Next day, we visited a Transylvania mozzarella and yoghurt farm close to Mesendorf where the buffalos ramble through the undulating countryside and graze in the wild flower meadows. Can you imagine the potential for this cheese?

Sounds idyllic, well it is but the greatest challenge for this country which was preserved by its geographical remoteness up to relatively recently is to safeguard its unique culture and tradition in a fast changing world where they have literally gone from every crop being hand scythed to round hay bales and everything in between in just five years.

However many people are well aware of the challenge and much work has been done to develop food and ecological tourism so people can continue to live more or less as they do but enhance their income by showing people their way of life and sharing their skills - bread making, beekeeping, cheese making, knitting, embroidery, preserving, brewing, blacksmith and woodworking.

But what of the food itself? My expectations were not high, friends who had visited earlier in the year were far from complimentary and advised us to pack a huge picnic to sustain us for a week so. However I have to tell you, that I greatly enjoyed the food overall. The food reflects the rich and complex history of this extraordinary country whose inhabitants were originally part of the Austro Hungarian empire, but have also endured two world wars, the communist era and more recently the brutal dictatorship of Nicolae Ceausescu. The Saxons originally came from Saxony in Germany in the twelfth century to settle in the foothills of the Carpathian mountains so the food is rustic, robust and meat centric with Hungarian, Romanian, Turkish influences.

Most meals start with one of the delicious sour soups called ‘chorba’. There are lots of cured meats, homemade sausages and salt and paprika cured fat (Slanina) from the Duroc, large white or the native curly Mangalita pigs. For main course, we enjoyed some great stews, braises, hearty bean dishes, stuffed cabbage rolls and mamaliga, similar to polenta made with corn but often embellished with a couple of layers of melting cheese and a generous dollop of smetana (sour cream) on top. We didn’t have any fish during our visit although I believe there are lots of perch and carp in the lakes. A fresh or lightly fermented cabbage salad was very refreshing and served with virtually every meal, as well as lots of new season cucumber and Romanian tomatoes with a pointy end.

Crepes are a favourite dessert stuffed with jam or sweet ricotta, plum dumplings, fritters and Papanasi, a type of cheese doughnut served with homemade preserves and a blob of Smetana on top – rich and irresistible. Virtually every meal starts with a homemade fruit schnapps, Palinca, a potent drop, distilled from plum, apple or pear and a variety of elderflower, acacia and fruit cordials. There’s also homemade wine made with indigenous grape varieties which as you can imagine can be variable but we also discovered several excellent Romanian wines which were totally new to me. We loved Feteascue – Niagra from Villa Vinea which is now sweeping the boards in Paris if you don’t mind.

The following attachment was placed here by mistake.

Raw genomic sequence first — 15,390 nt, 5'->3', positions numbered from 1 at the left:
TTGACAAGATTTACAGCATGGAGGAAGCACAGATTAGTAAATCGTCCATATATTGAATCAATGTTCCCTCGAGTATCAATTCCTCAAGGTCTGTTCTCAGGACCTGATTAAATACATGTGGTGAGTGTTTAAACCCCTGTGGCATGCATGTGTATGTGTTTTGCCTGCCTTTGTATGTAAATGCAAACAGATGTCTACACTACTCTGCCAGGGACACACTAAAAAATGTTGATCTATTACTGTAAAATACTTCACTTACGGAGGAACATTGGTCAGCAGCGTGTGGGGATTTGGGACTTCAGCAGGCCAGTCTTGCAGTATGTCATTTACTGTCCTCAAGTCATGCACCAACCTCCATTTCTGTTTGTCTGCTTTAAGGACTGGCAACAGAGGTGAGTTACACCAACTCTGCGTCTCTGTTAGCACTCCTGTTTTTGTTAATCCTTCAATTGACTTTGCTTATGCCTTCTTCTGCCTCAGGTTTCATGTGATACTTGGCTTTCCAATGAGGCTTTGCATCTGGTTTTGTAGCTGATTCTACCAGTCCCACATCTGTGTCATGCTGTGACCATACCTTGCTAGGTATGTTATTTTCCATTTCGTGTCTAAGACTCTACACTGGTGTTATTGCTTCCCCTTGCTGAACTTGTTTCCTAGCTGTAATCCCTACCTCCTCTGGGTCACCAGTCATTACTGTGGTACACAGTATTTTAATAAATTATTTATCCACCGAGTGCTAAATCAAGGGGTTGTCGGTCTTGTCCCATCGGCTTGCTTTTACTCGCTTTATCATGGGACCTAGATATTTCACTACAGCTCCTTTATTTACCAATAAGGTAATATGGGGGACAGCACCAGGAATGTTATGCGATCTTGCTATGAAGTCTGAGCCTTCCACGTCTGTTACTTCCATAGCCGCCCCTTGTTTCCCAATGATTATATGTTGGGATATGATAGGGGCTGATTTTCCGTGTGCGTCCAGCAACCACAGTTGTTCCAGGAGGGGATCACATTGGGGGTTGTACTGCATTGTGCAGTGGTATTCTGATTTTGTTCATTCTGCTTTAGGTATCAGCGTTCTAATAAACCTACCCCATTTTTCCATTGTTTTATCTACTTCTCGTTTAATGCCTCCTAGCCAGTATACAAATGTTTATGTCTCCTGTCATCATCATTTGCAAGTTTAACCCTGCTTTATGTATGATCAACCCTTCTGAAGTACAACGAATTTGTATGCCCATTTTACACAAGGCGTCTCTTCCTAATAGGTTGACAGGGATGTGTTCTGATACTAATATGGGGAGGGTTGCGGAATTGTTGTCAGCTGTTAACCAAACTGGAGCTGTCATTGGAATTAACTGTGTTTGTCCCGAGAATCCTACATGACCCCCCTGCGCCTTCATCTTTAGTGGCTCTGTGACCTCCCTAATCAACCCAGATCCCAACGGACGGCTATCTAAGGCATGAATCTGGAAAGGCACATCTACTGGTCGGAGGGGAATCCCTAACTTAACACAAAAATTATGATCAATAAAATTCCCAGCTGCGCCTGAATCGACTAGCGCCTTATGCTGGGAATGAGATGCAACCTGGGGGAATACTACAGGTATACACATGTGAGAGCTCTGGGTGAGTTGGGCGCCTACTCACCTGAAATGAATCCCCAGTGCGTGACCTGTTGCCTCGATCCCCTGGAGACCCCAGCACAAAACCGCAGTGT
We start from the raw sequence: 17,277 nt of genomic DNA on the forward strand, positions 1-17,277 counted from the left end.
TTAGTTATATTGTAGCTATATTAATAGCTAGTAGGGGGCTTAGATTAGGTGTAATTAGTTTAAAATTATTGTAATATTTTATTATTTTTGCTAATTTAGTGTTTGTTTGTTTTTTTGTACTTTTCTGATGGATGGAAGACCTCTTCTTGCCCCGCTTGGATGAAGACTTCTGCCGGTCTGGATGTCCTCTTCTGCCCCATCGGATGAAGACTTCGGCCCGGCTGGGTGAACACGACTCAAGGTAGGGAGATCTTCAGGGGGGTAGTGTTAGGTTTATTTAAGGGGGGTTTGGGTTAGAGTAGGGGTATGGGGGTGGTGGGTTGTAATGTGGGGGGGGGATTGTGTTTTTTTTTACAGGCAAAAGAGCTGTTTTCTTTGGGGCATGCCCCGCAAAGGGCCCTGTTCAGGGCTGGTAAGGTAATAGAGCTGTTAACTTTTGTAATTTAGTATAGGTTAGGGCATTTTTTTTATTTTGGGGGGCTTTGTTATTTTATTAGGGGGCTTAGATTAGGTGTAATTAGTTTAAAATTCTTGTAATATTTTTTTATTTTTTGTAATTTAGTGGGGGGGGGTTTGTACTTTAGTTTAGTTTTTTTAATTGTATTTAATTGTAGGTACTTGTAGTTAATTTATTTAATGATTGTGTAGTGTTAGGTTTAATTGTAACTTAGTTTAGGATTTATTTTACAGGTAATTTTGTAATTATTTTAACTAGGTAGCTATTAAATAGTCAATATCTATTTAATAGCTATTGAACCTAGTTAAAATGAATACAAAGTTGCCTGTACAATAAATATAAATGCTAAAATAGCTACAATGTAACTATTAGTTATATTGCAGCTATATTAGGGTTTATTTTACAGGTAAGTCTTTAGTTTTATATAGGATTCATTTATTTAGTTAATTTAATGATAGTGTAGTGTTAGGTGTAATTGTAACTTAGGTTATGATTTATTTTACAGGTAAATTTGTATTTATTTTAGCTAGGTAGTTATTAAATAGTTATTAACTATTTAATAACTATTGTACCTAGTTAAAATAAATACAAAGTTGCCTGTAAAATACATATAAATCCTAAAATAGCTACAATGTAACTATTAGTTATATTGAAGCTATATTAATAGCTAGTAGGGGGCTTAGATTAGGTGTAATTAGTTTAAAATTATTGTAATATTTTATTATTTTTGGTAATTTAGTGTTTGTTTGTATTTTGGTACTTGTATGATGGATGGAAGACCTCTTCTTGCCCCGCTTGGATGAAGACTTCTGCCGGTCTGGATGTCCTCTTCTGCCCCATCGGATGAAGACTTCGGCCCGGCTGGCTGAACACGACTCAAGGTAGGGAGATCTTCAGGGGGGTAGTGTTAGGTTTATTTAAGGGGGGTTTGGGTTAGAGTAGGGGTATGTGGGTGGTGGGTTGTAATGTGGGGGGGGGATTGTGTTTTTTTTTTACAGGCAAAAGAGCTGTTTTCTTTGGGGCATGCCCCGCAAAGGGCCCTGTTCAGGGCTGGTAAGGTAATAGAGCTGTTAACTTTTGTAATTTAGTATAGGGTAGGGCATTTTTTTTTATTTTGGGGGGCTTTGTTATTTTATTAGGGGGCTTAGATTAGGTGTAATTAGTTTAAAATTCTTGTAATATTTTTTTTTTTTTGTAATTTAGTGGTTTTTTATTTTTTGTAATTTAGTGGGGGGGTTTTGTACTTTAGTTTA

Tea always means herb tea, made from dried home-grown herbs for both culinary and medicinal use.

The enormous challenge for this country now at ‘tipping point’ is to modernise but yet save its culture so visitors can experience a way of life almost lost in the rest of Europe.

Transylvania has much to teach us, the land is rich and fertile, virtually untouched by chemicals and pesticides. They are multi-skilled, friendly and hospitable people. It’s still a land of intriguing contrasts, go soon and remember tourism in the villages is still in its infancy so enter into the spirit and enjoy the experience – you will return enriched and inspired as I did.

Meet and Greet

Meet the artisans

The large Saxon loaves of sourdough bread are intriguing to see being made - now an option for tourists. The charred crust from the super-hot wood burning oven is chipped off with a wooden stick to reveal a golden loaf underneath – don’t miss this experience unique to Tarnava Mare area of Transylvania. We watched Maria make it at Hanul Cetatii in Saschiz, but you must book ahead.* Contact: Hanul Cetatii in Saschiz Tel: 0044 752 602 722

Meet the bees

You can also don a protective bee suit to learn about Transylvanian bees and how honey is made from a pastoral bee-keeper like the Pandera family in Crit who have been beekeepers for as far as back as anybody can remember and live in a beautiful Saxon homestead.

Tel: 00 40727355822

Meet the shepherds

The transhumant shepherds lifestyle is also intriguing, we spent some time with Costica in the meadows outside Saschiz watching the shepherds handmilking the sheep and goats in a shelter in the meadow and learning how they make several fresh cheese including Telemea, a feta type, Cas, a higher fat slightly salted cheese. Brenza de Burduf, is an even more a fascinating cheese matured in a sheep’s stomach, or a tube of pinebark. Urda, similar to ricotta, made from the whey of the Cas, is eaten fresh. The remainder of the whey is fed to their pigs and chickens.

* Contact details: Catalin Lungu, Saschiz Mures 547510 Tel: 0040 749 639 590